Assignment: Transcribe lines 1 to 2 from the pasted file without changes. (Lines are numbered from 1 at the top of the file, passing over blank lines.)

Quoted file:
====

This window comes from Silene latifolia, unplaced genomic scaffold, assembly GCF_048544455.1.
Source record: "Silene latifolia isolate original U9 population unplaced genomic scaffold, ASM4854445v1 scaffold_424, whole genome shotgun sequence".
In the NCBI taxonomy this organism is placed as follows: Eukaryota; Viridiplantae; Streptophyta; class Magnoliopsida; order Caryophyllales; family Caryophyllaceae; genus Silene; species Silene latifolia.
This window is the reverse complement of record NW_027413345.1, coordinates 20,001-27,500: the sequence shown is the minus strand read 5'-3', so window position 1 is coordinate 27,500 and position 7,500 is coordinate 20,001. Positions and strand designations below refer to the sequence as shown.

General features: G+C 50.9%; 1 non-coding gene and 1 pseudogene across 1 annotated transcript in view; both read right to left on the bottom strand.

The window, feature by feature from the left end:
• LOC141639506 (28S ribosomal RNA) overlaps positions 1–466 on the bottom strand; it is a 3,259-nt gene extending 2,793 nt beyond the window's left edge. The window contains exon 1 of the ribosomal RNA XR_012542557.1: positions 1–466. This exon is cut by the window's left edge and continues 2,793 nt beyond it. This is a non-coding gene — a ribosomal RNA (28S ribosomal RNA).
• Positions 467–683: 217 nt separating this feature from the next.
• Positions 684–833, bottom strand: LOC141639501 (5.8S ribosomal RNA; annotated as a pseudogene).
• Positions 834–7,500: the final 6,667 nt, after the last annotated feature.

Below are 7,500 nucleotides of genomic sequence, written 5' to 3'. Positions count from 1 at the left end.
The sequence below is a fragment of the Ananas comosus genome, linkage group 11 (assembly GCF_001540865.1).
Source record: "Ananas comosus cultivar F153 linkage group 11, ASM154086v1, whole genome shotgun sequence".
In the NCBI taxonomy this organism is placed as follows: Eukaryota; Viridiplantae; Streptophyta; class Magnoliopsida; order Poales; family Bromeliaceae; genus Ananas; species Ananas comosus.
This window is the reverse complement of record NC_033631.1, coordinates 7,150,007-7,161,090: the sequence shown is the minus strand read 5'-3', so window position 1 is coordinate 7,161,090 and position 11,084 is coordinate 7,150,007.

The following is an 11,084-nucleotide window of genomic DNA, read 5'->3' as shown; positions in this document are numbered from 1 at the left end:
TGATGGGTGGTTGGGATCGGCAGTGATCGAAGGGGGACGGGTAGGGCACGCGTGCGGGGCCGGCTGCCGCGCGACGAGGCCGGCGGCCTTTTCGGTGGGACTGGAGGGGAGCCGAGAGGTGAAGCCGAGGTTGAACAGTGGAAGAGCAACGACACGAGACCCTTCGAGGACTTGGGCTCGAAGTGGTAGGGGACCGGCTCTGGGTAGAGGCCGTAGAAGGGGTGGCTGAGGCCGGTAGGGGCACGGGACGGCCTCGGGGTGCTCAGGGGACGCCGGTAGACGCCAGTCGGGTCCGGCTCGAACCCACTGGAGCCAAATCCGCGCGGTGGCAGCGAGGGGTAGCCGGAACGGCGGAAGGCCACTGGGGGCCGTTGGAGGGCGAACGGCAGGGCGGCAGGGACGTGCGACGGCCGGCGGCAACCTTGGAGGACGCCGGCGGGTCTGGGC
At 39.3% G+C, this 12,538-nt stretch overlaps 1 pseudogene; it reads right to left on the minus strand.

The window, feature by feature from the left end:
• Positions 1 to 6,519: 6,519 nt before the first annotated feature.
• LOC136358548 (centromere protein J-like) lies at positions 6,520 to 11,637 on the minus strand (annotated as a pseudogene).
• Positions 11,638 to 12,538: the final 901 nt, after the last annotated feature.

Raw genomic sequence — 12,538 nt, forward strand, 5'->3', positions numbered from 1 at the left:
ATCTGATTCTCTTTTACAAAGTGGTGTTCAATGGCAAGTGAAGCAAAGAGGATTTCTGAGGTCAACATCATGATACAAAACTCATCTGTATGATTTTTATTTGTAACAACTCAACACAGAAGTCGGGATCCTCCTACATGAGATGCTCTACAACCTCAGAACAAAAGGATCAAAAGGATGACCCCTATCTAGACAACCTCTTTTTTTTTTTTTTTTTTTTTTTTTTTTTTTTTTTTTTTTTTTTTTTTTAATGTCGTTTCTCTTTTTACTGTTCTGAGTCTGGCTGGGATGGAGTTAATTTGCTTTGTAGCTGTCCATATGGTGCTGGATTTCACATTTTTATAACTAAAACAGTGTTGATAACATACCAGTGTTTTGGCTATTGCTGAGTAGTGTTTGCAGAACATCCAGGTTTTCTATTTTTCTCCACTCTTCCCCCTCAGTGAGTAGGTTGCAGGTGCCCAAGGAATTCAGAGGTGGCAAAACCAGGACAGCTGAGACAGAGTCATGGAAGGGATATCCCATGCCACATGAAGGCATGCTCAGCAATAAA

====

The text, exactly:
This window comes from Silene latifolia, unplaced genomic scaffold, assembly GCF_048544455.1.
Source record: "Silene latifolia isolate original U9 population unplaced genomic scaffold, ASM4854445v1 scaffold_424, whole genome shotgun sequence".